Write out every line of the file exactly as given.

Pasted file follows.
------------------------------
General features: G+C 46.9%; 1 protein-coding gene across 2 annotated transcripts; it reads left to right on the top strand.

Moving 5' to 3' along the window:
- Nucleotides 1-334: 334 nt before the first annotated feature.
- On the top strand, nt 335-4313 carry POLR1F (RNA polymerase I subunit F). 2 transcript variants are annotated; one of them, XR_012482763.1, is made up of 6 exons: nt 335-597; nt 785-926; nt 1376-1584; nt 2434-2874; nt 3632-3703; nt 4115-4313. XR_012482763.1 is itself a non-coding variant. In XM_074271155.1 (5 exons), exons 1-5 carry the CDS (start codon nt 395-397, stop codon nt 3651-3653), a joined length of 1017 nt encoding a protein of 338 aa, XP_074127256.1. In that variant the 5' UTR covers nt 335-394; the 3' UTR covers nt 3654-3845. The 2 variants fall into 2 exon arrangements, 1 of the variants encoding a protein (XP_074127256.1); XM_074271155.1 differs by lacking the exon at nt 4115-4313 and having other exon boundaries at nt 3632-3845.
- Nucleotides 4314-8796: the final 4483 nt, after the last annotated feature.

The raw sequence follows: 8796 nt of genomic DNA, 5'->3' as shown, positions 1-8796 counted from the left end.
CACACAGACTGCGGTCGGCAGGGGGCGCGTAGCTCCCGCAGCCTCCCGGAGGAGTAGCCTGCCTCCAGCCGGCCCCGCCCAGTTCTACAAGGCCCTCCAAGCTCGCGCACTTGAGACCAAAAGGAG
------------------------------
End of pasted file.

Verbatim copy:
General features: G+C 46.9%; 1 protein-coding gene across 2 annotated transcripts; it reads left to right on the top strand.

Moving 5' to 3' along the window:
- Nucleotides 1-334: 334 nt before the first annotated feature.
- On the top strand, nt 335-4313 carry POLR1F (RNA polymerase I subunit F). 2 transcript variants are annotated; one of them, XR_012482763.1, is made up of 6 exons: nt 335-597; nt 785-926; nt 1376-1584; nt 2434-2874; nt 3632-3703; nt 4115-4313. XR_012482763.1 is itself a non-coding variant. In XM_074271155.1 (5 exons), exons 1-5 carry the CDS (start codon nt 395-397, stop codon nt 3651-3653), a joined length of 1017 nt encoding a protein of 338 aa, XP_074127256.1. In that variant the 5' UTR covers nt 335-394; the 3' UTR covers nt 3654-3845. The 2 variants fall into 2 exon arrangements, 1 of the variants encoding a protein (XP_074127256.1); XM_074271155.1 differs by lacking the exon at nt 4115-4313 and having other exon boundaries at nt 3632-3845.
- Nucleotides 4314-8796: the final 4483 nt, after the last annotated feature.

The raw sequence follows: 8796 nt of genomic DNA, 5'->3' as shown, positions 1-8796 counted from the left end.
CACACAGACTGCGGTCGGCAGGGGGCGCGTAGCTCCCGCAGCCTCCCGGAGGAGTAGCCTGCCTCCAGCCGGCCCCGCCCAGTTCTACAAGGCCCTCCAAGCTCGCGCACTTGAGACCAAAAGGAG